My friend the Major I write, without any doubt, in mine. He had very long legs, a yellow face, and a slight lisp, which at first was rather ridiculous. But his thoughts were just, his brains were fairly good, his life was honest and pure, and his heart warm and humble (page 740).


The new concept of the gentleman can degenerate into the recognition of appearance, position, wealth, and a conformity to decorum. Sir Pitt Crawley, the son, is the model of the prig who places money and advancement before generosity, honor, and kindness. He is able to listen to Rawdon's request for help and sympathize with him after Rawdon assures him he is not asking for money. On this occasion, Thackeray describes Sir Pitt, ironically, as "a real old English gentleman, in a word–a model of neatness and every propriety" (page 636). He is wearing a starched cravat with his dressing gown!

Mr. Osborne, made brutal and self-righteous by egotism and pride of success, represents the middle class capitalist who sees the world in terms of money, judges people by their wealth, and uses his children to fulfill his social ambitions and enhance his sense of self-worth. He raises his son to be a gentleman, who not surprisingly turns out a self-centered, self-satisfied, superficial snob. He is in the process of ruining his grandson with extravagant indulgence. Ironically the chapter which describes Georgy's life in the Osborne mansion is titled "Georgy is Made a Gentleman"; in reality, his crass, ignorant grandfather is making Georgy less of a gentleman than he starts out as by encouraging his self-importance and by not providing boundaries to guide him. Fortunately Georgy is redeemable. It is true that he has been indulged by his mother, that his egotism has been fostered by her idolizing him, and that he is being turned into his father even by her. Nevertheless he has benefitted morally and emotionally by being raised by a true lady who has many excellent qualities; he is, after all, the recipient of her love, kindness, humility, selflessness, and tenderness. Obnoxious as Georgy can be, he nevertheless has sterling qualities, as shown by his generosity to and tender feeling for the beggar boy whom he gives money to–before his attendant can chase the boy away. Circumstance favors his being saved from his father's character with the elder Osborne's death and the guidance of Dobbin, whose sterling nature George is gentleman enough to perceive.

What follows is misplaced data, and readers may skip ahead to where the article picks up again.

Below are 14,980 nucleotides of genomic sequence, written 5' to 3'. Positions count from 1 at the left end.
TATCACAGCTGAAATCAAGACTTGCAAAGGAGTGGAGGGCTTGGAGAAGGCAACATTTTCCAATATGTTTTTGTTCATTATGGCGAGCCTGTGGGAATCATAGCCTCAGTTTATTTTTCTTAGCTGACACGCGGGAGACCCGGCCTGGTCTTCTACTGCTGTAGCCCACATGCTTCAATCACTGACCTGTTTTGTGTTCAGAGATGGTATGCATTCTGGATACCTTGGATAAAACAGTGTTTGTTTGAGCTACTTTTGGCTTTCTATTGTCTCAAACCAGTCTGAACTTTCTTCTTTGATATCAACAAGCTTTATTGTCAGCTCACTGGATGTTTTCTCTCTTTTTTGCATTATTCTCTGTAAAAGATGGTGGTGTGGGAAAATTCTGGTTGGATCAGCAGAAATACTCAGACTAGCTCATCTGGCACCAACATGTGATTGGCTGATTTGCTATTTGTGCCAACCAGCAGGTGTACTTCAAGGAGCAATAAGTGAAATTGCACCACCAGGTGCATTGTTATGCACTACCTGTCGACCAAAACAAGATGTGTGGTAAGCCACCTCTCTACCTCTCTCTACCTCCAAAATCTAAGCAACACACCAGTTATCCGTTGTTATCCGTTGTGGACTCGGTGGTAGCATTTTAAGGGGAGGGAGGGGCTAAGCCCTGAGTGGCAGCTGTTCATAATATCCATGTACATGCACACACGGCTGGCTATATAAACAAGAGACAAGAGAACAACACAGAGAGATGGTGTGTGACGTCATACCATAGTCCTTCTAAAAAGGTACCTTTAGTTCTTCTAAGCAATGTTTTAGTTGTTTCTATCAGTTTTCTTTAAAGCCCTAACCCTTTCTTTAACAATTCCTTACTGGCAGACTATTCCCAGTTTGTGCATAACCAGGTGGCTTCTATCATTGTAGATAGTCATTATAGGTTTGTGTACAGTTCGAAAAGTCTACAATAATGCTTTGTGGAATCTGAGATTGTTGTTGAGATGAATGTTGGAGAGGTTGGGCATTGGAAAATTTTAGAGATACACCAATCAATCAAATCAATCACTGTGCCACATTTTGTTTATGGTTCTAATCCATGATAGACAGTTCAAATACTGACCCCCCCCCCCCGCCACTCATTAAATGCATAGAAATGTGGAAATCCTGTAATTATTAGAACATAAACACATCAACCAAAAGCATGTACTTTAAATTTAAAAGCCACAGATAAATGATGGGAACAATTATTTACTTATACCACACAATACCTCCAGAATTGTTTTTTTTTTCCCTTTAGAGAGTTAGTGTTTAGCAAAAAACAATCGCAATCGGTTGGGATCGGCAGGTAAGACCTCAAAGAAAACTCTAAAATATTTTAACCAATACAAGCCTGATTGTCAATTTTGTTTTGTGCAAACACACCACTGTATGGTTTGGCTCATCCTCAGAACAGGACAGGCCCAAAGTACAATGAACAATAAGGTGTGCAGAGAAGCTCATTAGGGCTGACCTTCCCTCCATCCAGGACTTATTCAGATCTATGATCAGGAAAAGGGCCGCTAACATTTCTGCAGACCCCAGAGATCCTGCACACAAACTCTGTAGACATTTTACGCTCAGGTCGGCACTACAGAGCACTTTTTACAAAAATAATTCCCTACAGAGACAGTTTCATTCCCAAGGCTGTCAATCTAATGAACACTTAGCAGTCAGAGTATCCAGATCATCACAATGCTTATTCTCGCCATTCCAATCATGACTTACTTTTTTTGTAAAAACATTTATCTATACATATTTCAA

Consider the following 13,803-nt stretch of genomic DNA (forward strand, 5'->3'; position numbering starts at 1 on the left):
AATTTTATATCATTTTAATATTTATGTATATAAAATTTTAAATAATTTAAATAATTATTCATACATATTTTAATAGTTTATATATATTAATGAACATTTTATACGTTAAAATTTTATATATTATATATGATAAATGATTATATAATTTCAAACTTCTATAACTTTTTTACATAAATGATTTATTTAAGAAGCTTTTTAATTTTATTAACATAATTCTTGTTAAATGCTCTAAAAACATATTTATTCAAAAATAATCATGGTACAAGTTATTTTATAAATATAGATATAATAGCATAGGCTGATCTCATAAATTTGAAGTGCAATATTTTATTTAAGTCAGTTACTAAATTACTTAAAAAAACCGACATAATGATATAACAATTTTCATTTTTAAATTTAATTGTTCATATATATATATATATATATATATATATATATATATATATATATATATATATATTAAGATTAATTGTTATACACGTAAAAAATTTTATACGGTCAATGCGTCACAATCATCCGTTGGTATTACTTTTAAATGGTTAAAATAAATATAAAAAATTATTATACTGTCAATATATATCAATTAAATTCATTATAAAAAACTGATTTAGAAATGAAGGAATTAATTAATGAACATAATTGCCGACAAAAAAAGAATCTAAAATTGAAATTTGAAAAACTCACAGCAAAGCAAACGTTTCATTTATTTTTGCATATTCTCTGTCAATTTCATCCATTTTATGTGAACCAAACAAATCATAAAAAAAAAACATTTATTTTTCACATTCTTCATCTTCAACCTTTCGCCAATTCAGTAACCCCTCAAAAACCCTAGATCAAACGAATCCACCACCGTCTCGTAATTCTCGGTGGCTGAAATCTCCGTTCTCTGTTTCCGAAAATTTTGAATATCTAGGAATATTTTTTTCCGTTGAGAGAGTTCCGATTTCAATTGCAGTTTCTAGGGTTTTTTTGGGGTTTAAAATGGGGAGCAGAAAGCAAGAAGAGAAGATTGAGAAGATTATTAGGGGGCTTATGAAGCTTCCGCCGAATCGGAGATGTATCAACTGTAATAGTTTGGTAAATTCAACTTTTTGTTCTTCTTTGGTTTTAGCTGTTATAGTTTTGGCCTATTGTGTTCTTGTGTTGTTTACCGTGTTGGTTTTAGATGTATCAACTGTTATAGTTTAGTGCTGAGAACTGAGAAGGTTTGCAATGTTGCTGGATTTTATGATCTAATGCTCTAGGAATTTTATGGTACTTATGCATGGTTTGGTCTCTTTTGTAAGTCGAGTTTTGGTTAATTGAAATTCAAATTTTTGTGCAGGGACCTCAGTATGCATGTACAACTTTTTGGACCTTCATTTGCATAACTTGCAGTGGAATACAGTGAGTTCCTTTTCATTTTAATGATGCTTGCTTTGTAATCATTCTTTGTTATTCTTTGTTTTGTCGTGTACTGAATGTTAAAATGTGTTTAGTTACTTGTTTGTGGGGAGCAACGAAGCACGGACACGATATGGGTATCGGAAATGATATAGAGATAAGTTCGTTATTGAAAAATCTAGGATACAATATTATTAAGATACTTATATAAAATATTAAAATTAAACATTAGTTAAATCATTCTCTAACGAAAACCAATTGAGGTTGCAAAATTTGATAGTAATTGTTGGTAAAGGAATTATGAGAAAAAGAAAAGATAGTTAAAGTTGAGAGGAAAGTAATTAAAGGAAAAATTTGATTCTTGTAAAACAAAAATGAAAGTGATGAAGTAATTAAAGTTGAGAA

Redefining the gentleman requires redefining the lady, so that the lady, too, is no longer a class-based concept. Like the gentleman, the lady must have character and be virtuous, though the nature of her character and her specific virtues differ from those of the gentleman. Amelia exemplifies the true lady for Thackeray, in a passage discussing her raising Georgy::

He had been brought up by a kind, weak, and tender woman, who had no pride about anything but about him, and whose heart was so pure and whose bearing so meek and humble that she could not but needs be a true lady. She busied herself in gentle offices and quiet duties; if she never said brilliant things, she never spoke or thought unkind ones; guileless and artless, loving and pure, indeed how could our poor little Amelia be other than a real gentlewoman!" (page 664).
Lady Steyne, suffering, pure, and passive, is also a true lady; Lady Jane Sheepshanks, who develops more depth and character as the novel progresses, comes to be another true lady.


The new concept of the lady, like that of the gentleman, can degenerate into the recognition of appearance, position, wealth, and a conformity to decorum. As Amelia exemplifies the new true lady, so Becky expresses the corrupted concept of a lady, a concept whose criteria would be easier to meet and would undoubtedly be more widely acceptable: